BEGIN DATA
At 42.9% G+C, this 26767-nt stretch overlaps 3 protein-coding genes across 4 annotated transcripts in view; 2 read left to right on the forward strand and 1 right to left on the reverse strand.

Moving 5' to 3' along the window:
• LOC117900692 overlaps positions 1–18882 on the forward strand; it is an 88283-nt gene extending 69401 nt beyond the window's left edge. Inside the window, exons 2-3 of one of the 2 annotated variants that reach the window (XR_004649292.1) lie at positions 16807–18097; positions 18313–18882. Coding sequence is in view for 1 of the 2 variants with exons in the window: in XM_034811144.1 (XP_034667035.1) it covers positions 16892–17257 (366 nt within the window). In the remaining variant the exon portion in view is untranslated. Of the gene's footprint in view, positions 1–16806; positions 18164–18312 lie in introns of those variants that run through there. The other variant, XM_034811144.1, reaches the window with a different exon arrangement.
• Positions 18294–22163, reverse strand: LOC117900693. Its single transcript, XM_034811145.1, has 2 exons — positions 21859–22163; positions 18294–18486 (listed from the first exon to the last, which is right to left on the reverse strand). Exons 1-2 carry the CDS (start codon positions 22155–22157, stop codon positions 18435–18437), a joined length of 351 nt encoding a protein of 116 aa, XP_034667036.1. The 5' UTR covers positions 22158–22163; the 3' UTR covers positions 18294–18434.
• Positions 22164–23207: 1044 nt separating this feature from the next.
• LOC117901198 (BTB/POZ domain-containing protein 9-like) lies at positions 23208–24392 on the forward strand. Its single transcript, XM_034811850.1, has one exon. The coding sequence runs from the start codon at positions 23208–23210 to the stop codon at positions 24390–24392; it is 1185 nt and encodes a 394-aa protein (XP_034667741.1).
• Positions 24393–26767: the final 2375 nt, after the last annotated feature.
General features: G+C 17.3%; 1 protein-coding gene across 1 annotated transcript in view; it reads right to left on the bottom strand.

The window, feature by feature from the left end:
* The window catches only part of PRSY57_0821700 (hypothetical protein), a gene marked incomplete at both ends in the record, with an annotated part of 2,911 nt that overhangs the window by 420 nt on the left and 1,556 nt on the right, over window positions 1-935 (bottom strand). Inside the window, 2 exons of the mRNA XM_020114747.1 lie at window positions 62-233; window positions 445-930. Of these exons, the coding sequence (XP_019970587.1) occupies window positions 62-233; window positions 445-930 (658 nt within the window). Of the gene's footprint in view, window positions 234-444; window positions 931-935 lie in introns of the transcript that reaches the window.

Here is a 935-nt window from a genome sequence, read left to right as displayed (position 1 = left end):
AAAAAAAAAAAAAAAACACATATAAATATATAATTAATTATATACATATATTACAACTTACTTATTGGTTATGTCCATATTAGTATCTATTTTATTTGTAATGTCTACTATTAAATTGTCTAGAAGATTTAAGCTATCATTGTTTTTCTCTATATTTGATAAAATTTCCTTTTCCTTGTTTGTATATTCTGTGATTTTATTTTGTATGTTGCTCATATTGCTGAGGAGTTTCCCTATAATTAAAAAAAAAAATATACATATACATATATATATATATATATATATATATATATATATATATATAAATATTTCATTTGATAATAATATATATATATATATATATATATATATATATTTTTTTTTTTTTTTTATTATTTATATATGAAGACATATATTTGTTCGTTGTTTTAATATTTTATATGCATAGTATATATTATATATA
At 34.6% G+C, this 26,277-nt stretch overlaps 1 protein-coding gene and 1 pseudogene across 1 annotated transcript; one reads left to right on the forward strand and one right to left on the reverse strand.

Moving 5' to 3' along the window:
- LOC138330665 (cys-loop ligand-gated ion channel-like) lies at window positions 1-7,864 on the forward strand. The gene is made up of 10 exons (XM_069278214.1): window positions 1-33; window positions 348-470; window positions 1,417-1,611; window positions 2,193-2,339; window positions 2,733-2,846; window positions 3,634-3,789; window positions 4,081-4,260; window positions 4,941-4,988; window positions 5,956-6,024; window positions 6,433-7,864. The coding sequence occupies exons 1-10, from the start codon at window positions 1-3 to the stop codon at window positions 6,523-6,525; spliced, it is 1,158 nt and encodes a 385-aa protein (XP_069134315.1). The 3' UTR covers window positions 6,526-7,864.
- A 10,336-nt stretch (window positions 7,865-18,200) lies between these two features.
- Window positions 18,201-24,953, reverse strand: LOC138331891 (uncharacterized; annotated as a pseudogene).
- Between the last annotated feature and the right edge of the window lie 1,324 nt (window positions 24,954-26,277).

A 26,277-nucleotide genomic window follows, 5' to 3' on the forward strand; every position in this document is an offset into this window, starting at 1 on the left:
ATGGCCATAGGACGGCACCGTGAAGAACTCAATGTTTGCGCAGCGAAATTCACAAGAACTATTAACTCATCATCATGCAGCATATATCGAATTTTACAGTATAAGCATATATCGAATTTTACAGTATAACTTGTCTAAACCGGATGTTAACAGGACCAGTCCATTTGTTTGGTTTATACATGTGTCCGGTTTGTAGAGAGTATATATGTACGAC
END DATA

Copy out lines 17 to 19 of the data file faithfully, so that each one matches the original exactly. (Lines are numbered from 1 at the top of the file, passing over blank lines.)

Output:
- Window positions 18,201-24,953, reverse strand: LOC138331891 (uncharacterized; annotated as a pseudogene).
- Between the last annotated feature and the right edge of the window lie 1,324 nt (window positions 24,954-26,277).

A 26,277-nucleotide genomic window follows, 5' to 3' on the forward strand; every position in this document is an offset into this window, starting at 1 on the left: